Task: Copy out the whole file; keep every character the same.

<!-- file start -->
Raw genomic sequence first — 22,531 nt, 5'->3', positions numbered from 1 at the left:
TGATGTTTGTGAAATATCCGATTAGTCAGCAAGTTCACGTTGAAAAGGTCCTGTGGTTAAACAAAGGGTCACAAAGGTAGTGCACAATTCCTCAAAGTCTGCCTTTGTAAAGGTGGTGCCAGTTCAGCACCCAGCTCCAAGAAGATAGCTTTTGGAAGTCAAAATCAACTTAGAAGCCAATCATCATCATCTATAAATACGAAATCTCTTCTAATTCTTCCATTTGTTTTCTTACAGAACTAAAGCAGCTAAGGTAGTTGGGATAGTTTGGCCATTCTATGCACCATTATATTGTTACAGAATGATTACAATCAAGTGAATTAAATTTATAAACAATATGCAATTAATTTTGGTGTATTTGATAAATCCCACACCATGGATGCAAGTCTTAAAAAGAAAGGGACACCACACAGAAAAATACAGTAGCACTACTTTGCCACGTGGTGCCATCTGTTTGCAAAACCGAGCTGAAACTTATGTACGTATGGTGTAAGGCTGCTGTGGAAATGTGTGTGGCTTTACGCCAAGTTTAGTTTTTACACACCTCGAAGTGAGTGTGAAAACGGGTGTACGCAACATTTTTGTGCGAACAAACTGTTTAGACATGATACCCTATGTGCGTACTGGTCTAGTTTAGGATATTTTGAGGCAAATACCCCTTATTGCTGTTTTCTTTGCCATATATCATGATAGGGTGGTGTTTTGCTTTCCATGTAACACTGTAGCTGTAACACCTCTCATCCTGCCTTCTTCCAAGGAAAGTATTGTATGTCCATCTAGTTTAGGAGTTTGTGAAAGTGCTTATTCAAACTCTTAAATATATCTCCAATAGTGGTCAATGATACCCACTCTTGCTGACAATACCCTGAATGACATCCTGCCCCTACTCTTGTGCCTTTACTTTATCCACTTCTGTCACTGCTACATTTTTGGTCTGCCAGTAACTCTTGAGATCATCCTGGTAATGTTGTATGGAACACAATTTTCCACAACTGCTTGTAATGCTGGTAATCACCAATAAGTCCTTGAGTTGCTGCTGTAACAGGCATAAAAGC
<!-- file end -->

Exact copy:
Raw genomic sequence first — 22,531 nt, 5'->3', positions numbered from 1 at the left:
TGATGTTTGTGAAATATCCGATTAGTCAGCAAGTTCACGTTGAAAAGGTCCTGTGGTTAAACAAAGGGTCACAAAGGTAGTGCACAATTCCTCAAAGTCTGCCTTTGTAAAGGTGGTGCCAGTTCAGCACCCAGCTCCAAGAAGATAGCTTTTGGAAGTCAAAATCAACTTAGAAGCCAATCATCATCATCTATAAATACGAAATCTCTTCTAATTCTTCCATTTGTTTTCTTACAGAACTAAAGCAGCTAAGGTAGTTGGGATAGTTTGGCCATTCTATGCACCATTATATTGTTACAGAATGATTACAATCAAGTGAATTAAATTTATAAACAATATGCAATTAATTTTGGTGTATTTGATAAATCCCACACCATGGATGCAAGTCTTAAAAAGAAAGGGACACCACACAGAAAAATACAGTAGCACTACTTTGCCACGTGGTGCCATCTGTTTGCAAAACCGAGCTGAAACTTATGTACGTATGGTGTAAGGCTGCTGTGGAAATGTGTGTGGCTTTACGCCAAGTTTAGTTTTTACACACCTCGAAGTGAGTGTGAAAACGGGTGTACGCAACATTTTTGTGCGAACAAACTGTTTAGACATGATACCCTATGTGCGTACTGGTCTAGTTTAGGATATTTTGAGGCAAATACCCCTTATTGCTGTTTTCTTTGCCATATATCATGATAGGGTGGTGTTTTGCTTTCCATGTAACACTGTAGCTGTAACACCTCTCATCCTGCCTTCTTCCAAGGAAAGTATTGTATGTCCATCTAGTTTAGGAGTTTGTGAAAGTGCTTATTCAAACTCTTAAATATATCTCCAATAGTGGTCAATGATACCCACTCTTGCTGACAATACCCTGAATGACATCCTGCCCCTACTCTTGTGCCTTTACTTTATCCACTTCTGTCACTGCTACATTTTTGGTCTGCCAGTAACTCTTGAGATCATCCTGGTAATGTTGTATGGAACACAATTTTCCACAACTGCTTGTAATGCTGGTAATCACCAATAAGTCCTTGAGTTGCTGCTGTAACAGGCATAAAAGC